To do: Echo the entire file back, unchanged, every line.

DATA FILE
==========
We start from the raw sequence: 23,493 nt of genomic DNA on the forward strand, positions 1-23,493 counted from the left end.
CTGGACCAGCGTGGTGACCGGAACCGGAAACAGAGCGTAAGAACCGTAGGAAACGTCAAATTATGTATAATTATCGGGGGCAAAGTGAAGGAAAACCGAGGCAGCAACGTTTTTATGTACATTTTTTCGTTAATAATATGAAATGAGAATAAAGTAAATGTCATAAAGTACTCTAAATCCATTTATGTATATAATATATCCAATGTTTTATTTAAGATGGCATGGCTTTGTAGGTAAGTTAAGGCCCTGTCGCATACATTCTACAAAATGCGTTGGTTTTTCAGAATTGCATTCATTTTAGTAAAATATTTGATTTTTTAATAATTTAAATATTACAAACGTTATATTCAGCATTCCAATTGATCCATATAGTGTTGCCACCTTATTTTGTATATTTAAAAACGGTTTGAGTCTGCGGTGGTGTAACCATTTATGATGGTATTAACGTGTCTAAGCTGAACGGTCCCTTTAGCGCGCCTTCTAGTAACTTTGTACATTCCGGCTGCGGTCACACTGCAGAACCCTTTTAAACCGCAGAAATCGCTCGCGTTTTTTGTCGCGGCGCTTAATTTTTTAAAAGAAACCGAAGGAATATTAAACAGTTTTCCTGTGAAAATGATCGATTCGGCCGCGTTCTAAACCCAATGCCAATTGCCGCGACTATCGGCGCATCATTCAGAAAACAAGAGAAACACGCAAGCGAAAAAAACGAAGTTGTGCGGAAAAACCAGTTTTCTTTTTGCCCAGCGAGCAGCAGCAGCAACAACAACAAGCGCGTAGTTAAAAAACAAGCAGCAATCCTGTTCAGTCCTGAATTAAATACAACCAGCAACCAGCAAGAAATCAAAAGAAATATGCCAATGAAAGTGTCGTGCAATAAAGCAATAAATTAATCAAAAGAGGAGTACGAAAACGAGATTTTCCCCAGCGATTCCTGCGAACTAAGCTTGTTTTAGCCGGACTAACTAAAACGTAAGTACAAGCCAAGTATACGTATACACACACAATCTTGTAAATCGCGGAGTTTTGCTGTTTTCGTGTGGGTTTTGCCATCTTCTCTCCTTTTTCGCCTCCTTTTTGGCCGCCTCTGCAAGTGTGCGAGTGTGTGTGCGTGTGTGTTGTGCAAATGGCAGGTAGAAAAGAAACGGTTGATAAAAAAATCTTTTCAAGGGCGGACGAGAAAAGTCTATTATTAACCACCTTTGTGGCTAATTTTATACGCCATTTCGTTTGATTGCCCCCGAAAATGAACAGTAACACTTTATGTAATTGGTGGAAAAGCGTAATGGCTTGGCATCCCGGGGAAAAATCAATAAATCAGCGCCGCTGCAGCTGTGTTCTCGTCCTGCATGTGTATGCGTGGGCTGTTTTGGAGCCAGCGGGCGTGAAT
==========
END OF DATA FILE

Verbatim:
We start from the raw sequence: 23,493 nt of genomic DNA on the forward strand, positions 1-23,493 counted from the left end.
CTGGACCAGCGTGGTGACCGGAACCGGAAACAGAGCGTAAGAACCGTAGGAAACGTCAAATTATGTATAATTATCGGGGGCAAAGTGAAGGAAAACCGAGGCAGCAACGTTTTTATGTACATTTTTTCGTTAATAATATGAAATGAGAATAAAGTAAATGTCATAAAGTACTCTAAATCCATTTATGTATATAATATATCCAATGTTTTATTTAAGATGGCATGGCTTTGTAGGTAAGTTAAGGCCCTGTCGCATACATTCTACAAAATGCGTTGGTTTTTCAGAATTGCATTCATTTTAGTAAAATATTTGATTTTTTAATAATTTAAATATTACAAACGTTATATTCAGCATTCCAATTGATCCATATAGTGTTGCCACCTTATTTTGTATATTTAAAAACGGTTTGAGTCTGCGGTGGTGTAACCATTTATGATGGTATTAACGTGTCTAAGCTGAACGGTCCCTTTAGCGCGCCTTCTAGTAACTTTGTACATTCCGGCTGCGGTCACACTGCAGAACCCTTTTAAACCGCAGAAATCGCTCGCGTTTTTTGTCGCGGCGCTTAATTTTTTAAAAGAAACCGAAGGAATATTAAACAGTTTTCCTGTGAAAATGATCGATTCGGCCGCGTTCTAAACCCAATGCCAATTGCCGCGACTATCGGCGCATCATTCAGAAAACAAGAGAAACACGCAAGCGAAAAAAACGAAGTTGTGCGGAAAAACCAGTTTTCTTTTTGCCCAGCGAGCAGCAGCAGCAACAACAACAAGCGCGTAGTTAAAAAACAAGCAGCAATCCTGTTCAGTCCTGAATTAAATACAACCAGCAACCAGCAAGAAATCAAAAGAAATATGCCAATGAAAGTGTCGTGCAATAAAGCAATAAATTAATCAAAAGAGGAGTACGAAAACGAGATTTTCCCCAGCGATTCCTGCGAACTAAGCTTGTTTTAGCCGGACTAACTAAAACGTAAGTACAAGCCAAGTATACGTATACACACACAATCTTGTAAATCGCGGAGTTTTGCTGTTTTCGTGTGGGTTTTGCCATCTTCTCTCCTTTTTCGCCTCCTTTTTGGCCGCCTCTGCAAGTGTGCGAGTGTGTGTGCGTGTGTGTTGTGCAAATGGCAGGTAGAAAAGAAACGGTTGATAAAAAAATCTTTTCAAGGGCGGACGAGAAAAGTCTATTATTAACCACCTTTGTGGCTAATTTTATACGCCATTTCGTTTGATTGCCCCCGAAAATGAACAGTAACACTTTATGTAATTGGTGGAAAAGCGTAATGGCTTGGCATCCCGGGGAAAAATCAATAAATCAGCGCCGCTGCAGCTGTGTTCTCGTCCTGCATGTGTATGCGTGGGCTGTTTTGGAGCCAGCGGGCGTGAAT